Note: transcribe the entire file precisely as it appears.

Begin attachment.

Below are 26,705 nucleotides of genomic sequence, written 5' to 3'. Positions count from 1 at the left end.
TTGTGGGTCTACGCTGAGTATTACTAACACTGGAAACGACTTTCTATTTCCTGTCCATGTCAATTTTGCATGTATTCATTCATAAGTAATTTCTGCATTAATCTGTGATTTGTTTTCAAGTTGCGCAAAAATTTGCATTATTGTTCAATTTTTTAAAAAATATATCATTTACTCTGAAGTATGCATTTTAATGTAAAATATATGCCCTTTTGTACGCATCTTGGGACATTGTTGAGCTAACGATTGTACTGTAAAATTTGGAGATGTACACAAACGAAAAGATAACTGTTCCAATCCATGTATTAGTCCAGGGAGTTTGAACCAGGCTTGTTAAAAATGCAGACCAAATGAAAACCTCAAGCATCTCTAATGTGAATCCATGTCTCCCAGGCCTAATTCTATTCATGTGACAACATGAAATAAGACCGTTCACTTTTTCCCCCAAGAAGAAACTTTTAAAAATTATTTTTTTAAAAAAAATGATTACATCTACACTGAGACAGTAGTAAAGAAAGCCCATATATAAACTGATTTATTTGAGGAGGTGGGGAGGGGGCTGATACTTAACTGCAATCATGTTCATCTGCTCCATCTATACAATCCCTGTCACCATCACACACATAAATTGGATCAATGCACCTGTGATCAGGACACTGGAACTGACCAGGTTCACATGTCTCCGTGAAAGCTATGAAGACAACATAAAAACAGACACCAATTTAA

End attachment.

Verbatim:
Below are 26,705 nucleotides of genomic sequence, written 5' to 3'. Positions count from 1 at the left end.
TTGTGGGTCTACGCTGAGTATTACTAACACTGGAAACGACTTTCTATTTCCTGTCCATGTCAATTTTGCATGTATTCATTCATAAGTAATTTCTGCATTAATCTGTGATTTGTTTTCAAGTTGCGCAAAAATTTGCATTATTGTTCAATTTTTTAAAAAATATATCATTTACTCTGAAGTATGCATTTTAATGTAAAATATATGCCCTTTTGTACGCATCTTGGGACATTGTTGAGCTAACGATTGTACTGTAAAATTTGGAGATGTACACAAACGAAAAGATAACTGTTCCAATCCATGTATTAGTCCAGGGAGTTTGAACCAGGCTTGTTAAAAATGCAGACCAAATGAAAACCTCAAGCATCTCTAATGTGAATCCATGTCTCCCAGGCCTAATTCTATTCATGTGACAACATGAAATAAGACCGTTCACTTTTTCCCCCAAGAAGAAACTTTTAAAAATTATTTTTTTAAAAAAAATGATTACATCTACACTGAGACAGTAGTAAAGAAAGCCCATATATAAACTGATTTATTTGAGGAGGTGGGGAGGGGGCTGATACTTAACTGCAATCATGTTCATCTGCTCCATCTATACAATCCCTGTCACCATCACACACATAAATTGGATCAATGCACCTGTGATCAGGACACTGGAACTGACCAGGTTCACATGTCTCCGTGAAAGCTATGAAGACAACATAAAAACAGACACCAATTTAA